Take the 2-minute tour ×
Stack Overflow is a question and answer site for professional and enthusiast programmers. It's 100% free, no registration required.

I forked a project in Github. Let the remote upstream be upstream and my remote repository be origin. My local master branch is set to track the remote master branch. Then I added some stuff in local master, and I merge with the upstream every now and then. Not until today when I want to issue a pull request did I find the problem: the pull request consists those merge commits, and those unwanted commits that I did previously without care. However what I want is just to submit the last commit I did, which should be pulled as a single commit. What can I do to rescue this?

share|improve this question
add comment

5 Answers

Instead of merging you want to rebase. You can do this manually, or automatically when pulling.

git pull --rebase upstream master
git push --force origin master

Once you've started doing merges though this will get hard to do, you'll need to reset the branch back to before you did a merge commit.

share|improve this answer
    
+1 This is the reason rebase exists :) –  ralphtheninja May 12 '11 at 10:47
    
This one seems work. I am just not sure if I have to do step two, since every time I merge with remote master there will be a merge commit. –  Ivan Z. Siu May 16 '11 at 18:17
5  
-1 for the git push --force solution to be offered on the same level as git push --rebase. User needs to be warned of the possible pitfalls with push --force which is potentially more damaging, and other users of the repo must know how to react correctly if they branched off a commit that was entirely removed by the push --force and want to merge back –  prusswan Nov 22 '11 at 8:37
add comment

If I understand your question, you want to get rid of the intermediate/throwaway commits that you did in your branch. Try something like this:

git checkout -b for-upstream remotes/origin/master (create a new branch from the upstream origin)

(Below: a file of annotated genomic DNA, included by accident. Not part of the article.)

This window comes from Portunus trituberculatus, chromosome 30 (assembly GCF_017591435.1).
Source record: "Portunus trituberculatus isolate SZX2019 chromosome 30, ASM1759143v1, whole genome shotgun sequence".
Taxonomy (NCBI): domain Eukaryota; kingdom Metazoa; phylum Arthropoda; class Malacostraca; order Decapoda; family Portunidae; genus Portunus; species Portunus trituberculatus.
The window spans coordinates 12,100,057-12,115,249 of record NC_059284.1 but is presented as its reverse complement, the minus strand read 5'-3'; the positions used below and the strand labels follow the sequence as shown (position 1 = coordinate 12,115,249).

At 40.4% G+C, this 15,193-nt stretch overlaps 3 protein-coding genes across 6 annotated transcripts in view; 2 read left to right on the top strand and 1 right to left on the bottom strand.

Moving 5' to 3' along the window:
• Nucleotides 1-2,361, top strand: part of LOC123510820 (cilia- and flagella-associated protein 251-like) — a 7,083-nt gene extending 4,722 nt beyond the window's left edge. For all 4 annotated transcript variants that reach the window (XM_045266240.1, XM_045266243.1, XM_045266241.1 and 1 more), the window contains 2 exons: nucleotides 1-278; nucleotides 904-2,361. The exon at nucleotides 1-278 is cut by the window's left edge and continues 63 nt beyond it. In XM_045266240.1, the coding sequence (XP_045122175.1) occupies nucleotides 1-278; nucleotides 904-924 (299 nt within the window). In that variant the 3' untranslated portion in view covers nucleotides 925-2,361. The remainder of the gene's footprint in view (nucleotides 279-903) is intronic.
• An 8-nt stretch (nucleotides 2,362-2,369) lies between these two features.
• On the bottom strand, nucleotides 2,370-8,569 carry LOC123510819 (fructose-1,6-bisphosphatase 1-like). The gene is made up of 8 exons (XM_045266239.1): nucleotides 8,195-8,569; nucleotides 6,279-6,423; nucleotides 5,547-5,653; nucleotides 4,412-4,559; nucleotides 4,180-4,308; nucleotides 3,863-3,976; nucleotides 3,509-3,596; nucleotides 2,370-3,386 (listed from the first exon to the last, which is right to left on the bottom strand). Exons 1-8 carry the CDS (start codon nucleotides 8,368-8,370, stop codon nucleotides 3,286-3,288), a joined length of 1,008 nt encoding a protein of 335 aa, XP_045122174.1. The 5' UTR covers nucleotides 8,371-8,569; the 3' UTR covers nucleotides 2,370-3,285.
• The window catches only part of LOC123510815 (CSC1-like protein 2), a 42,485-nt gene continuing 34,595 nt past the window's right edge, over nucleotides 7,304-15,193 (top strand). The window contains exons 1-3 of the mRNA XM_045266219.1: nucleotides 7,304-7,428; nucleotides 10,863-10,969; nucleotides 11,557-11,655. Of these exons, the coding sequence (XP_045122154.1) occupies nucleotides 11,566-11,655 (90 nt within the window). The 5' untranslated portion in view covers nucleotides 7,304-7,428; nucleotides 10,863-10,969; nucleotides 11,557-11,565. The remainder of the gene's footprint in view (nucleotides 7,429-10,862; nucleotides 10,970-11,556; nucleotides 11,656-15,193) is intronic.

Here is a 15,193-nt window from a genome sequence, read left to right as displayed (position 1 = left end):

git cherry-pick <sha-of-the-one-commit-you-want-to-submit> (fix any conflicts if necessary)

this should give you a local "for-upstream" branch which contains just the upstream master + your 1 commit. You can then submit that branch for pull request

share|improve this answer
    
I think the first line needs to be git checkout -b ... and not git branch -b ... (make that change and I'll up-vote this here answer) –  founddrama Jan 12 '13 at 12:40
add comment

On Github, You can't create a pull request for a single specific checkin on a branch that has multiple checkins separating it from upstream.

Create a branch specifically for each pull request you intend to make. This allows you to continue working without fear of polluting a pull request.

share|improve this answer
add comment

Would this work: Create a separate branch with just the commit you want and issue a pull request on that branch.

share|improve this answer
    
This is what I'd recommend. Don't be afraid of merge commits though, if the branch contained just that single commit you wanted pulled and a bunch of merges to keep it up to date with master, there's nothing wrong with that. –  Tekkub May 11 '11 at 21:44
    
This is exactly what I am asking -- I don't know how to do this appropriately. –  Ivan Z. Siu May 16 '11 at 17:57
add comment

This looks like an answer to your question (section "Update 2011-04-15" of the topic):

git workflow and rebase vs merge questions

Micah describes the technique of squash merges which let you merge changes from your feature branch as a single commit to the master branch.

share|improve this answer
    
Squash merges destroy merge tracking and can cause no end of pain. –  Jeremy French Dec 6 '13 at 14:17
add comment

Your Answer

 
discard

By posting your answer, you agree to the privacy policy and terms of service.

Not the answer you're looking for? Browse other questions tagged or ask your own question.